Now of course as usual we will be answering questions at the end of this webinar, so if you've got anything that I talk about that you'd like me to explain in more detail or anything relating to this particular topic, please ask those in the comments and we'll deal with those at the end. Alright so let's talk first of all here about why our base ignition timing may not be correct.

B16 ignition timing, any thoughts?

So I've already mentioned here, if you've got a car that's come to you that's been tuned by another tuner, the assumption is that they've done their job but of course assumptions are never a safe bet. So they may have done it incorrectly or overlooked it altogether. The other aspects which get a little bit more interesting here are that the markings on our crank pulley or the engine block may actually be inaccurate.

Obviously if we're dealing with a relatively standard engine, or a relatively new engine, it's pretty safe to assume that those markings should be accurate.

But where we can get into problems is if we've got an engine that has been fitted with an aftermarket crank pulley, or aftermarket harmonic dampener, often these will have timing marks on them but it's not a guarantee that these timing marks will actually match the factory marks. So here we really wanna be quite careful and check and make sure that those timing marks are accurate.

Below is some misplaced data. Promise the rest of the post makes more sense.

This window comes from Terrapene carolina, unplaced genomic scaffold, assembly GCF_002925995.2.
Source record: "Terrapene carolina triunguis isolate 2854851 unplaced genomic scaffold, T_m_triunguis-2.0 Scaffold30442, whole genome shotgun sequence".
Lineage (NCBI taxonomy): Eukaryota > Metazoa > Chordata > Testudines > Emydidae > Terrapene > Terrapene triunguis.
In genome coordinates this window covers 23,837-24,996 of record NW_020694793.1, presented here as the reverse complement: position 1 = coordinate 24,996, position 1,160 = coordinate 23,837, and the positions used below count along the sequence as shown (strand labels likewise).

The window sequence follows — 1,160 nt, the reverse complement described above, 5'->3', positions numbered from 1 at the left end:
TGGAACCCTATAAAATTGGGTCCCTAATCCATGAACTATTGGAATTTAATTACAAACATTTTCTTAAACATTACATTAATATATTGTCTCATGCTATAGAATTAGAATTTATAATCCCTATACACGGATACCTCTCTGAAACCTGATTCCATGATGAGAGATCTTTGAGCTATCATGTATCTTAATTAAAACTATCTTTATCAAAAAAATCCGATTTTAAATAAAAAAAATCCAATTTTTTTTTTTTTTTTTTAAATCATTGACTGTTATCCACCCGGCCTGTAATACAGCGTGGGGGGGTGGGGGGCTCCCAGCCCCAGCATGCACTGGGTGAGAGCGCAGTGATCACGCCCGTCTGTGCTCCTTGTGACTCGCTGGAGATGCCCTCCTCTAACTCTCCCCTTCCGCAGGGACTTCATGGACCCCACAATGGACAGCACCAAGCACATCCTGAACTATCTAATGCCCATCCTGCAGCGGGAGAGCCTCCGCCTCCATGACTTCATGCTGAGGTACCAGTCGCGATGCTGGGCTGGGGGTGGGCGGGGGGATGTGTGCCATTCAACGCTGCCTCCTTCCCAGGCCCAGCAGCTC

The other aspect here is if we've got an engine that's got very high mileage with an old harmonic dampener on it, we can get into a situation where the harmonic dampener will start to fail and basically debond. So we've got a harmonic dampener here and basically these are a two piece item.

We've got an inner hub which bolts to the crankshaft, and then we've got the outer hub. Now might be struggling to see this here, let's actually see if I can find them. We've got the timing marks, this is actually a Honda B series crank pulley, we've got the timing marks on the outer edge of this particular harmonic dampener. But between the outer harmonic dampener and the inner, we do have a rubber sleeve.

b16 ignition timing

Now when that pulley's all in good condition, everything should be just fine, but in high mileage applications, sometimes these harmonic dampeners are known to fail, and what that can mean is that the outer rotates relative to the inner, and of course when that happens our timing marks on our pulley no longer align correctly with the correct spot on the crankshaft.